Jane continued her studies at East Texas Baptist College and Stephen F. Austin State Teachers College in Nacogdoches between pregnancies that produced Virgil Roy “Bud” (b. December 24, 1949-) and twin daughters, Sally and Susan (b. July 28, 1951). Mary Lee Watson Knight, a friend of Roy and Jane’s children, remembers Jane would studying a wooden playpen in the middle of the living room while baby sitting her children and their friends. The purpose of the playpen was to keep the children from disturbing her books and papers.
Jane was home with their 14-month-old twins and Bud when she realized the attic was on fire October 8, 1952. Pregnant with her fifth child Homer Ray (b. November 9, 1952-), she carried Sally while shepherding Bud to safety. By the time she got back to her other daughter; Susan had “cooked” under the heat of the fire. Roy’s father Homer rushed the family to the recent-opened Panola General Hospital in Carthage where Susan was hospitalized for several months with third-degree burns. Once month after the fire their fifth child Homer was born at Kahn Memorial Hospital in Marshall.
The fire razed the house before the Beckville Volunteer Fire Department arrived. Friends and relatives collected more then 3,000 and furniture to help the couple rebuild on the same site within a year. Neighbors gave the family a housewarming in which they received 49 sets of sheets as well as clothing, household goods, and cash.
Jane completed her B.A. in 1956 and her M.A. in 1961 from S.F.A. and started teaching at Beckville High School in 1958 where her starting salary was $2,600 annually.
During this time, Roy cut pulpwood with his twin brother Ray and baled hay with Ray and another friend, James Polk Crawford. Roy joined his twin brother and Durward Ross at a service station where Kenneth Pierce’s Texaco Station now is. Within a short period of time, they relocated the station across the street. In the early 1960’s, Ray and Roy sold the station where Bearcat Market is today and started carpooling to Longview with other friends to work at Trailmobile where he retired in the late 1970’s. He worked as a construction superintendent for his son-in-law, Larry Dorman, until his death.
Roy and Jane’s lives centered around their children’s school activities. The family enjoyed playing card games such as Hearts and Spades, dominoes and baseball. Roy and his brothers had played league baseball in Panola County after the war.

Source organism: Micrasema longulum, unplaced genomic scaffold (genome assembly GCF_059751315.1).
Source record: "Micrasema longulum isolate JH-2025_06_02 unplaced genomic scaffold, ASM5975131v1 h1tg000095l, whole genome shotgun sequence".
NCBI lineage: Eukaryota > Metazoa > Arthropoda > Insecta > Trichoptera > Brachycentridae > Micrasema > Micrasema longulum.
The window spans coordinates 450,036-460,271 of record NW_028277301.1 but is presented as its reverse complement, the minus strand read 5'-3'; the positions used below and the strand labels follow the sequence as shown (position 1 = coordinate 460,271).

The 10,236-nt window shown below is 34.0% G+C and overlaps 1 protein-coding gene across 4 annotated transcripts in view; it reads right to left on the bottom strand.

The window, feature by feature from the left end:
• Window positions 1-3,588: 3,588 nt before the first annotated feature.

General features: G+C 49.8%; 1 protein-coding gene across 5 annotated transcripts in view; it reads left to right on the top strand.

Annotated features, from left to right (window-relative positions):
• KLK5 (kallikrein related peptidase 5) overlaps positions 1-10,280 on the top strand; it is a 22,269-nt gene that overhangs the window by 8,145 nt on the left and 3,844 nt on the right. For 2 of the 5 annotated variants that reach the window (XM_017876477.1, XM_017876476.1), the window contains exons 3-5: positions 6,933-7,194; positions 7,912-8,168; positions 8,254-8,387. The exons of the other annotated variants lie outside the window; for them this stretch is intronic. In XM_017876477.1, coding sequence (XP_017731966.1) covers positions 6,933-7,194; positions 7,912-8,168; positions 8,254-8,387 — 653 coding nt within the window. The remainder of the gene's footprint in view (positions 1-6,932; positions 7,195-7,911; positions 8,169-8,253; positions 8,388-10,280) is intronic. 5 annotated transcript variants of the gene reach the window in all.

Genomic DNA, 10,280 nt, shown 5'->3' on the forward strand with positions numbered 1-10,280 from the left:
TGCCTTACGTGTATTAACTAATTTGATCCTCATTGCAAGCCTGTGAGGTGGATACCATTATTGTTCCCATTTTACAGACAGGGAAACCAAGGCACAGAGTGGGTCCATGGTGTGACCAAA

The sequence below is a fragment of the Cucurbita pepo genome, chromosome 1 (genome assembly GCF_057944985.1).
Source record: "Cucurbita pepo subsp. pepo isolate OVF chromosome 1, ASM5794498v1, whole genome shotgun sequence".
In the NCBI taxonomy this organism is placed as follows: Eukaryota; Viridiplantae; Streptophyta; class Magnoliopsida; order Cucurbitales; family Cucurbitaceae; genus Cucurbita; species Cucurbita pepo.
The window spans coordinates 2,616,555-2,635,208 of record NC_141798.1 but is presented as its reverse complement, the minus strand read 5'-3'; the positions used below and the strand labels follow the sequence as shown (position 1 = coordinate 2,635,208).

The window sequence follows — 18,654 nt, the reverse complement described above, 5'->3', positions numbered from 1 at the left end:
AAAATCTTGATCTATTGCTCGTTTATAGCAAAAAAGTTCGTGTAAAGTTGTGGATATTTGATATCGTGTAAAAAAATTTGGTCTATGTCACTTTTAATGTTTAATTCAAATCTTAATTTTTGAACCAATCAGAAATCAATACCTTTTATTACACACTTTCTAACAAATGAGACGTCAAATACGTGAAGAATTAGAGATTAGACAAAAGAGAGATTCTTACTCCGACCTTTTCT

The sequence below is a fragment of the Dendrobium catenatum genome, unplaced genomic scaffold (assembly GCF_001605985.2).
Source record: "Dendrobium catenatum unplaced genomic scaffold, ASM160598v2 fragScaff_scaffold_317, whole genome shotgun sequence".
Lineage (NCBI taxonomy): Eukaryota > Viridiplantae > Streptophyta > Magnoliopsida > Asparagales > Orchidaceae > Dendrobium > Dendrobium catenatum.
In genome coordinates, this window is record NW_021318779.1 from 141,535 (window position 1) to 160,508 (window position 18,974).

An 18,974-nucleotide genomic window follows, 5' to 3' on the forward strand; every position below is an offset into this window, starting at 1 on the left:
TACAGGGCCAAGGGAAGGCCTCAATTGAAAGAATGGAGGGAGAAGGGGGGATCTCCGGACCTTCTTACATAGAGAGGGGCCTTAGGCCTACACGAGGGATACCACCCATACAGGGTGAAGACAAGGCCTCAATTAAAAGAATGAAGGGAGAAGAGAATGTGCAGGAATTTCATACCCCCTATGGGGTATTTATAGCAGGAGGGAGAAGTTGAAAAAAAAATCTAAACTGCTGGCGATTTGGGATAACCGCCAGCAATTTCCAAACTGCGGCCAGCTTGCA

Roy server on the Beckville I.S.D. board until Jane started teaching and on the Panola County School Board afterwards. During the Bay of Pigs Crisis in the early 1960’s, both were involved in civil defense training which R.C. Beauchamp, school superintendent had setup.
Heritage, history and tradition have always been important to Jane. The day the house burned, she was cutting material for the quilts she had planned to make for each of her children. She completed quilts tops made form the remnants of their clothes for each of them before they graduated from high school. Winnie Metcalf, Roy’s aunt, quilted the spreads. Jane helped set up perpetual care foundations for the Langley and Conner cemeteries in Beckville; she purchased the bank building in Beckville, which is now a library and museum.
Before her last child graduated from high school in 1971, Jane had started collecting school photos which were published in a pictorial history of the schools in 1978. (This book expands on her original book.) In addition, over the past 50 years she kept a family diary and history which is more then 1,000 typewritten pages.
Roy and Jane have seven grandchildren: Heather Dorman (b. April 1, 1969) of Bryan, Texas, who married Mark James Walker (b. July 9, 1969) on October 31, 1997; Charity Dorman (b. October 27, 1971) of Shreveport, Louisiana; Capt. James Roy “Jed” Dorman (b. August 14, 1974) of Fort Walton Beach, Florida; Jose Gonzales Metcalf (b. July 13, 1970) of Beckville who married Andrea Carpenter (b. July 29, 1977) on October31, 2000; Sara Jane Metcalf (b. April 25, 1974) who married James Starpless (b. July 8, 1959) on December 27, 1997; Susan Ann Metcalf (b. May 23, 1979) of Huntsville, Texas; and Gine Leigh Dawson (b. September 13, 1979) of Boston, Massachusetts.
They have six great grandchildren: Jessie (b. December 12, 1986), Christie (b. September 24, 1988) and Sara (b. February 24, 1993) Sharpless of Marshall; Sara Rae Metcalf Walker (b. January 19, 2000) of Bryan, and Blake Metcalf (b. April 4, 2000) of Beckville.